Mark Richardson —
We are all aware of Ernest Hemingway’s expression of affection for Joe DiMaggio in The Old Man and the Sea, of Phillip Roth’s extensive and extended baseball metaphors in The Great American Novel, and of Bernard Malamud’s employment of the national pastime as a conveyance for his morality play The Natural, but baseball’s appeal to the literati predates these classics by decades.
Before he was America’s favorite chronicler of fictional mobsters in such classic tales as Guys and Dolls, All Horse Players Die Broke, and A Slight Case of Murder, Damon Runyon was the most widely distributed, widely read sportswriter in America. In this magnificent collection of ballpark dispatches, Guys, Dolls and Curveballs, editor Jim Reisler reminds us that Nathan Detroit and The Lemon Drop Kid were not only not Runyon’s most well known characters, they may not even have been his best. Those may have come from real life, directly from America’s baseball diamonds. His articles feature, as would be expected, the exploits of the game’s giants, the likes of Ty Cobb and Christy Mathewson, but he also has an uncanny eye for some of the often less seen aspects of ballpark goings-on, as he comments on everything from the fans (including, not unexpectedly, gamblers and bookies) to the idiosyncrasies and eccentricities of the players on the field.
Runyon’s writing style is dated, as the Twenties are, but, while it may not fly as a newspaperman’s style today, it is surely fun, and it is as representative of his times as bootleg beer and the charleston. One small example: “With one out in the fourth, Baker got a hit on a hopper to Schmidt that the butcher could not handle, and in the play, Schmidt got the breath knocked out of him, so that the game had to stop until he recovered himself.” Or this: “Two balls and two strikes was the count when the King uncoiled himself in his mighty lunge which always produces a ‘blooie’ or nothing. The ball flew out over right field, traversing territory hitherto unchartered by the Babe’s ‘blooies,’ and landed among a dense collection of Bronxonians gathered in the right field bleachers.”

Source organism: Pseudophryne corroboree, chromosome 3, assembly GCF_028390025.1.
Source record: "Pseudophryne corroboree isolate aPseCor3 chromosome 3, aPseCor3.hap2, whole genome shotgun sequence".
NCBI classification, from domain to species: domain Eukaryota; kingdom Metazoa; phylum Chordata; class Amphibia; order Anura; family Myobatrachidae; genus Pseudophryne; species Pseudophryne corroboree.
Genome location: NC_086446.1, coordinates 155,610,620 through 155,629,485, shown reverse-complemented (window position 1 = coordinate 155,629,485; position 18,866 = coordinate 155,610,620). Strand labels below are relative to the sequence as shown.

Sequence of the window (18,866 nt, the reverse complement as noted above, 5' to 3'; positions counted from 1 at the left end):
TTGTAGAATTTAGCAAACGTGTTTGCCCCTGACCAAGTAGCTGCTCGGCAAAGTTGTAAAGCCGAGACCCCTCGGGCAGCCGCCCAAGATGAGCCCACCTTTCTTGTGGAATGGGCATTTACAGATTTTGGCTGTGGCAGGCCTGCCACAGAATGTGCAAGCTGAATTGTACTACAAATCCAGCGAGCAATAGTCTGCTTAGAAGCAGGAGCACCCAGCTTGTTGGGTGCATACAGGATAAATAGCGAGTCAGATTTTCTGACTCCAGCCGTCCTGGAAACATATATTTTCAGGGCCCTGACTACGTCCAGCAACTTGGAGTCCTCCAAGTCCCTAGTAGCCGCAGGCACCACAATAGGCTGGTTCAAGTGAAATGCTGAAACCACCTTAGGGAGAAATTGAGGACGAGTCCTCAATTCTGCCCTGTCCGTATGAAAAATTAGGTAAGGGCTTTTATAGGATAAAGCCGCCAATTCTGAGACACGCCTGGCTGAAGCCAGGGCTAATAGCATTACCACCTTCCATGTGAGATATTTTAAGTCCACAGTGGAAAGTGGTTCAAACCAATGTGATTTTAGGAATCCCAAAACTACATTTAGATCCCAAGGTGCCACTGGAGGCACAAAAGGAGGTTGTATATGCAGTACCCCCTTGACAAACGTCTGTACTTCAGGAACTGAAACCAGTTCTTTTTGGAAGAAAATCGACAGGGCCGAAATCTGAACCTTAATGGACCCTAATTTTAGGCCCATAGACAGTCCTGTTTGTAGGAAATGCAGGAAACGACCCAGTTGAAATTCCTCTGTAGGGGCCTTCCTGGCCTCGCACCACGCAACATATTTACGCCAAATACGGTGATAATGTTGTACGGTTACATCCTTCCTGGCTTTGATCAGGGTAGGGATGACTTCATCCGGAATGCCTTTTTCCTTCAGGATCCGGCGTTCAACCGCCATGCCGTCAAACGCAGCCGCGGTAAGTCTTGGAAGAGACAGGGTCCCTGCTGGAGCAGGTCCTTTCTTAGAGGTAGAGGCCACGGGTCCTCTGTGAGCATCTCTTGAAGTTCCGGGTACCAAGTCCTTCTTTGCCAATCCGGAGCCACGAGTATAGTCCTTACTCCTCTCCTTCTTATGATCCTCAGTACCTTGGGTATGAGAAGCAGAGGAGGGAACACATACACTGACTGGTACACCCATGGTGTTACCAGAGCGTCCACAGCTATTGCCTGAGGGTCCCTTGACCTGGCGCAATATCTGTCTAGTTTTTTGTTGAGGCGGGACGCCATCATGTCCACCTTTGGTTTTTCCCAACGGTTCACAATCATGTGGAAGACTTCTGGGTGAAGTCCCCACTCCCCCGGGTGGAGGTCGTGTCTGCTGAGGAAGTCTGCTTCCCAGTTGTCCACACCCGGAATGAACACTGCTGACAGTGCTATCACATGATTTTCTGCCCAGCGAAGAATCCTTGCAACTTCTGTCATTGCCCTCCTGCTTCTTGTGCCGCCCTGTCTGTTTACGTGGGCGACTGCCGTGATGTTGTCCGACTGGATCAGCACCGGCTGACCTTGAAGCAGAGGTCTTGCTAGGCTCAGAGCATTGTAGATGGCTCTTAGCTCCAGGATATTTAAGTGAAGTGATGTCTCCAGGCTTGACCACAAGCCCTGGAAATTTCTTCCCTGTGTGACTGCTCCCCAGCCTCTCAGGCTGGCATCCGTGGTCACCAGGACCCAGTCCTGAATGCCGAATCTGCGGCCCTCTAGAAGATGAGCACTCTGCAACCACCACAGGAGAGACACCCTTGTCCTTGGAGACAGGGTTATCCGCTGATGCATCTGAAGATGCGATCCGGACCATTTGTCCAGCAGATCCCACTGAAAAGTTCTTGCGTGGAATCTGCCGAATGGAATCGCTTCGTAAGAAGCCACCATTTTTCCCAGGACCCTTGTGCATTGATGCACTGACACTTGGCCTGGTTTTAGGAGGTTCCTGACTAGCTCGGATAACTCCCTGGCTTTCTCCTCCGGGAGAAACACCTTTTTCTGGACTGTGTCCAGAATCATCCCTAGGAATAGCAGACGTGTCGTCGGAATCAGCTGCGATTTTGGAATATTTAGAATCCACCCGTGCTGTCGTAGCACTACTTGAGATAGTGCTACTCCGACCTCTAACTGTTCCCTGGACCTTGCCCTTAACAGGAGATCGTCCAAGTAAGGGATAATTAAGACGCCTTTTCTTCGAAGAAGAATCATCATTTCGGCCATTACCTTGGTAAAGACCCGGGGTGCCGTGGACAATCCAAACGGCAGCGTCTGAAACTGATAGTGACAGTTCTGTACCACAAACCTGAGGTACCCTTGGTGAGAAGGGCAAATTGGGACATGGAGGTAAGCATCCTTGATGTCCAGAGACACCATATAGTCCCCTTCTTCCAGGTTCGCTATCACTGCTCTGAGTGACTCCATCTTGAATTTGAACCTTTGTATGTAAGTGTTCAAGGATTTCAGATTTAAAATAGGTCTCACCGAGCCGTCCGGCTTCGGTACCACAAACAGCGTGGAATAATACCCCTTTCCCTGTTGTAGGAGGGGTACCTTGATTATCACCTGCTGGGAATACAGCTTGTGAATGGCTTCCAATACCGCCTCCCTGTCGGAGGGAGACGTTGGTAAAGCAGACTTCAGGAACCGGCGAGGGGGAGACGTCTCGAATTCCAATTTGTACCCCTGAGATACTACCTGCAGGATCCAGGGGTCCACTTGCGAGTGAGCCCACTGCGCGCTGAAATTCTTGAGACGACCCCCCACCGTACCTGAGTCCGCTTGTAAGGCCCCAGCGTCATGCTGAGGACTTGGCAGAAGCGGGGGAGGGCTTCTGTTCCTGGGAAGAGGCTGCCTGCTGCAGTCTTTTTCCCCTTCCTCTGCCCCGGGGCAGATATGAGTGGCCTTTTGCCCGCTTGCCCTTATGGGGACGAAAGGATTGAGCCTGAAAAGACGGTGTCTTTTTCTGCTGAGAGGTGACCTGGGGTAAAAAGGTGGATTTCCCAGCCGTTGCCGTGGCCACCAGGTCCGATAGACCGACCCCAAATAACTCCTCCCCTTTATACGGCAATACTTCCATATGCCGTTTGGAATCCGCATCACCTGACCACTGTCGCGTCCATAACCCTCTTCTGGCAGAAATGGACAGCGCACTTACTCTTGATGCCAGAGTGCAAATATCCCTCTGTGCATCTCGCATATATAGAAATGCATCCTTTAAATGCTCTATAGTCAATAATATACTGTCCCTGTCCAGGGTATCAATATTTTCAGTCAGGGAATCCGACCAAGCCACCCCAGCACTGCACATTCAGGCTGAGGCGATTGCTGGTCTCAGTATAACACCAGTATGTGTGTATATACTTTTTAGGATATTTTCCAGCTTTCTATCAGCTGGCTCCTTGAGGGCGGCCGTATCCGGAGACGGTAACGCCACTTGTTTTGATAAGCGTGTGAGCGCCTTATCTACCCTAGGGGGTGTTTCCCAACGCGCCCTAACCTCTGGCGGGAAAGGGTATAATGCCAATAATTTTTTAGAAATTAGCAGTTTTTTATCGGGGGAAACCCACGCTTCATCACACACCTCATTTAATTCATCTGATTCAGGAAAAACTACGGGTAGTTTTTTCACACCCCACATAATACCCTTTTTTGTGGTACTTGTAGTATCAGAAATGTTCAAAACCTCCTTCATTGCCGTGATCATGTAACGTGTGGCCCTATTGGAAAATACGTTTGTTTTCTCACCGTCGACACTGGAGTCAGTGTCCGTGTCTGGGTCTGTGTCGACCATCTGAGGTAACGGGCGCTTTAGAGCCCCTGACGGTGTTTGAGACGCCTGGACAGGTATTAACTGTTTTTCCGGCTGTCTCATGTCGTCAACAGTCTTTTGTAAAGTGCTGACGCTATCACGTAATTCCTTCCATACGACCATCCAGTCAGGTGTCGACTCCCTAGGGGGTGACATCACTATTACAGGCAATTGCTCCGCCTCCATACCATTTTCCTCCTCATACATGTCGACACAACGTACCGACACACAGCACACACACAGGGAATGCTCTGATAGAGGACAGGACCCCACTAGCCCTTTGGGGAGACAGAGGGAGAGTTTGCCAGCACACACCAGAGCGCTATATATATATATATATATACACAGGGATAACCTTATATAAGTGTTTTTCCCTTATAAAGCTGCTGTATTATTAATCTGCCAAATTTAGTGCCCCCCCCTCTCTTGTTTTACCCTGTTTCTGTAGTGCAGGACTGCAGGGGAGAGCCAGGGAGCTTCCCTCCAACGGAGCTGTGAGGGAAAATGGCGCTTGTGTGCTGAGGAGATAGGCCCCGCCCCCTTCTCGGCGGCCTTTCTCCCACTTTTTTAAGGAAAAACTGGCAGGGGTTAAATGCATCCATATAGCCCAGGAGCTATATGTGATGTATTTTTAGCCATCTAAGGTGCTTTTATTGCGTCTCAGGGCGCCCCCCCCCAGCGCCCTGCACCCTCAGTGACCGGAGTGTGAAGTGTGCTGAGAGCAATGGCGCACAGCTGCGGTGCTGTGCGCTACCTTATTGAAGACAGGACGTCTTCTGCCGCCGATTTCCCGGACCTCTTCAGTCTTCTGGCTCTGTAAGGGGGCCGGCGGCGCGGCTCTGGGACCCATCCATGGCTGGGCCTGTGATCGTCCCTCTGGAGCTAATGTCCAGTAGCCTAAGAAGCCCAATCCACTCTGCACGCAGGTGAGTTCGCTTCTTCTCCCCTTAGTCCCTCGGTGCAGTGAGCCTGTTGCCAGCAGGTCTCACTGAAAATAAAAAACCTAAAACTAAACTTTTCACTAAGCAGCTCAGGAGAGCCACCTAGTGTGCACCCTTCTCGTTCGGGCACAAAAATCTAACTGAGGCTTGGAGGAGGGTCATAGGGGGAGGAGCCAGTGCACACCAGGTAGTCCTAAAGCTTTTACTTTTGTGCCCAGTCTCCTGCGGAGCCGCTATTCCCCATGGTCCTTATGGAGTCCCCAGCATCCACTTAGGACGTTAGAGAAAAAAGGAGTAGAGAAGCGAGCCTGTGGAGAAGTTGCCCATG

Runyon left sportswriting behind him as he got a little older and went on to bigger things…but maybe not better.
Ring Lardner also made a name for himself early in life as a sportswriter, and then moved on to more respectable, and more lucrative, writing, but as a baseball writer, he is in a class by himself. His remarkable wit and wry humor were the envy of copy editors throughout the land. But he was deeply affected by the dishonest play of the Chicago White Sox in the 1919 World Series (“World’s Serious” in Lardnerspeak), and, feeling that he had been lied to by some of the players involved in the fix and taking it as a personal betrayal, Lardner quit his post as a reporter and turned to the world of fiction. It was here that he gave us such memorable characters as The Busher and Alibi Ike. The Busher was a minor league pitcher, always on the verge of promotion to the big leagues, but always self-destructing just before that promotion came to be. A large collection of short stories morphed into the novel You Know Me, Al, wherein The Busher’s sad but hilarious story is told in full to his old buddy, Al. When The Busher finally does get the call to the majors, he joins a club that has been losing but is beginning to see its fortunes turn. In a letter to Al he writes, “This is just between I and you. I don’t want it to go no further. In the first place a feller that’s had rotten luck as long as Red is entitled to the credit when his club fin’lly comes threw and cops. In the second place if I was to tell the newspapers or the public that I was the one really done it for them they’d laugh at me. But you know that I don’t lie and you know that I don’t care nothing about honor or that bunk.” There is a laugh on every page, and it is very hard to put this book down once begun. Lardner is one of the storied names in baseball writing, and in writing in general during the first three decades of the twentieth century, and he ranks with Twain and Rogers as America’s great humorists.
A third book of great value comes from the creator of the Studs Lonigan trilogy, James T. Farrell. A literary giant in his time, Farrell was one of America’s best selling novelists throughout the 1930s and ’40s. He was also an avid baseball fan (one of his best sellers being a fictional account of that infamous 1919 World Series, which was thrown by his beloved White Sox called Dreaming Baseball). In My Baseball Diary, Farrell gives us a series of essays on the great American game, his feelings for the game, and a glimpse of his view that baseball is more than a game. He considers it to be both an art and a science. Of course, he is not alone in this view; it has been espoused over and over again by many observers, but Farrell’s essays bring the game’s artistry to life. He gives us essays on his memories of baseball in his boyhood, of his favorite players past and present, the relationship of his feelings for baseball and his other passion, his work, and discusses how the study of baseball has made him a more astute observer of life, and a better recorder of it. He captures a large number of players, of scenes and of memorable moments in the game, and it is a book worthy of his reputation as a great American writer.